As India does not have an effective vaccination redressal mechanism, the U.S. experience can be seen as a blueprint.
Karan Goyal, Academic Tutor and TRIP Fellow, Jindal Global Law School, O.P. Jindal Global University, Sonipat, Haryana, India.
Dosajh K., Office of Advocate General, Haryana, Punjab and Haryana High Court, Chandigarh, India.
Mandatory vaccination is seen as a landmark in public health. It has allowed all countries to effectively deal with several diseases such as small pox, polio. States usually follow a policy of mandatory vaccination in order to prevent the diseases from ever happening based on the principle of herd immunity.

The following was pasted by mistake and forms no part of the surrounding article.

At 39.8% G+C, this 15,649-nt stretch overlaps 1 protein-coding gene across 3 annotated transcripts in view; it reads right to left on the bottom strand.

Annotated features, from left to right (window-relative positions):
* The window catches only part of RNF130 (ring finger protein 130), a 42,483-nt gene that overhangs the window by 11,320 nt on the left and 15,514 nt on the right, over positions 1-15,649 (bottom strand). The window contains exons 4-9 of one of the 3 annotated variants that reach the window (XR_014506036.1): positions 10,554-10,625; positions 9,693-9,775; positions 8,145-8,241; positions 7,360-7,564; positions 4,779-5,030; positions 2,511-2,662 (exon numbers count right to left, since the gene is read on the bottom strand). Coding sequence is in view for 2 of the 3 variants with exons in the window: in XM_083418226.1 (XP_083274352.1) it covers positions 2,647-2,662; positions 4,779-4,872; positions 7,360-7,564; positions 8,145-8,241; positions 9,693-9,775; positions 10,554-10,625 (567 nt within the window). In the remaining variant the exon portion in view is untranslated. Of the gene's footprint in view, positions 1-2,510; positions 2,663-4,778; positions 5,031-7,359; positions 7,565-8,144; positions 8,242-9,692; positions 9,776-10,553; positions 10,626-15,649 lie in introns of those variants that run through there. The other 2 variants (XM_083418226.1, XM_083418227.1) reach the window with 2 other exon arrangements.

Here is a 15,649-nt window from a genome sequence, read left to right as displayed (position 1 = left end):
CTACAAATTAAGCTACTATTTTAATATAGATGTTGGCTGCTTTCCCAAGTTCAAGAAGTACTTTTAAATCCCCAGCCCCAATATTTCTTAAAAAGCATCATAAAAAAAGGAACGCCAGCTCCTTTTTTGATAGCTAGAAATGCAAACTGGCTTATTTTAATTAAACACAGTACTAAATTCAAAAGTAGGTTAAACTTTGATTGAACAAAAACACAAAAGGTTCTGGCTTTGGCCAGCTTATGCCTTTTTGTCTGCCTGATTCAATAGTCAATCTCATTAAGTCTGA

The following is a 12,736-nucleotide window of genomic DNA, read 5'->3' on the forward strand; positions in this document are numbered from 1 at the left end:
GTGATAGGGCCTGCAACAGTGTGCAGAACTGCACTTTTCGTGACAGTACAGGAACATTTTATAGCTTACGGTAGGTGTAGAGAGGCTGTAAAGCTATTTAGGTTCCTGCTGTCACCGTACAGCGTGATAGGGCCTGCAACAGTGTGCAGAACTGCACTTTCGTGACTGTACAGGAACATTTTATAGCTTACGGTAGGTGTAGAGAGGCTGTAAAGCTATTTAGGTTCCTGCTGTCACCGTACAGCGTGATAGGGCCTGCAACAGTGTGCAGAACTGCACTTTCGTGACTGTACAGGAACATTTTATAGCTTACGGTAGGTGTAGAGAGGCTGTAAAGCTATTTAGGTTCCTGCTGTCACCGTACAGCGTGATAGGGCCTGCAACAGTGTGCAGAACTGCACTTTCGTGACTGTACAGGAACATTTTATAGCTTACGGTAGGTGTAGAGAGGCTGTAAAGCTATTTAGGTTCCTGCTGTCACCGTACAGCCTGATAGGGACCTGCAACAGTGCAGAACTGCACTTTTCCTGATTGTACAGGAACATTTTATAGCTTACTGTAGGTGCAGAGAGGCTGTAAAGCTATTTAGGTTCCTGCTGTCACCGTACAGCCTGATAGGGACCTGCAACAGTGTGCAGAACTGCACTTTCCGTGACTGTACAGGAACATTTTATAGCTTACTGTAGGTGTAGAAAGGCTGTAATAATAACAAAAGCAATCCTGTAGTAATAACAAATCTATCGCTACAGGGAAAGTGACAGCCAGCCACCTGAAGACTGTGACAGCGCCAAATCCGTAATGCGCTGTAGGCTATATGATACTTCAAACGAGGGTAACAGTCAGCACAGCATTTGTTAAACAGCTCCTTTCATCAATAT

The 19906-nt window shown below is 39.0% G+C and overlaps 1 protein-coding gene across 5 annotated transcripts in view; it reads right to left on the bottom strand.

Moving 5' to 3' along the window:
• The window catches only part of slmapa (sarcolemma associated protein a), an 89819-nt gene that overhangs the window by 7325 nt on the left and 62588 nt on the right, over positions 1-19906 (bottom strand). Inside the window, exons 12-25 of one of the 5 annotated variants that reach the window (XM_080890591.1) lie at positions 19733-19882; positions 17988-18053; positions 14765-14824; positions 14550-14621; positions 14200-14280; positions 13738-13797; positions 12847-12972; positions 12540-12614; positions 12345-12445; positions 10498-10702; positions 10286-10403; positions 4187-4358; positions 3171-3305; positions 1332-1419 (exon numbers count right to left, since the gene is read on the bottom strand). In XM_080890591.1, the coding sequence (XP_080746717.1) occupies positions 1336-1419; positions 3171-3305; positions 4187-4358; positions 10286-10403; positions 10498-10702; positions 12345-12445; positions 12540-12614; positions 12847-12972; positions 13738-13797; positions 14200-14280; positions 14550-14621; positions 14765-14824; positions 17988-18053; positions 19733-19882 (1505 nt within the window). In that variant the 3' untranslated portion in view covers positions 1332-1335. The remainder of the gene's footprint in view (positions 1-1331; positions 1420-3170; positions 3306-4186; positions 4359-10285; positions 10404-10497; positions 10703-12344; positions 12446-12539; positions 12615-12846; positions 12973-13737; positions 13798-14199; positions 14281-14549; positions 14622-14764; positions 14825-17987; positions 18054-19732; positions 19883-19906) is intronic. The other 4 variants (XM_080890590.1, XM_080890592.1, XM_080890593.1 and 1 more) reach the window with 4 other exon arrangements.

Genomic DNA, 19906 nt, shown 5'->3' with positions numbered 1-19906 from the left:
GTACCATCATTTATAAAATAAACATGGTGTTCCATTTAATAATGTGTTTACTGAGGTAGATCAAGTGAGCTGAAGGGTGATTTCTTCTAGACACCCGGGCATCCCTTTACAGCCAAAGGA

However, such a mandatory practice has raised issues regarding the risks associated with the administration of such vaccines, whenever any adverse effect arises.
The United States of America has been grappling with the problem of mandatory vaccination and its legality since the beginning of the twentieth century and has an established system of dealing with this kind of issues.
A study of the U.S system is extremely important since India which is highly involved in the vaccination program does not have an effective vaccination redressal mechanism, so the U.S. experience can be seen as a blueprint.
Published in: Infectious Diseases: News, Opinions, Training
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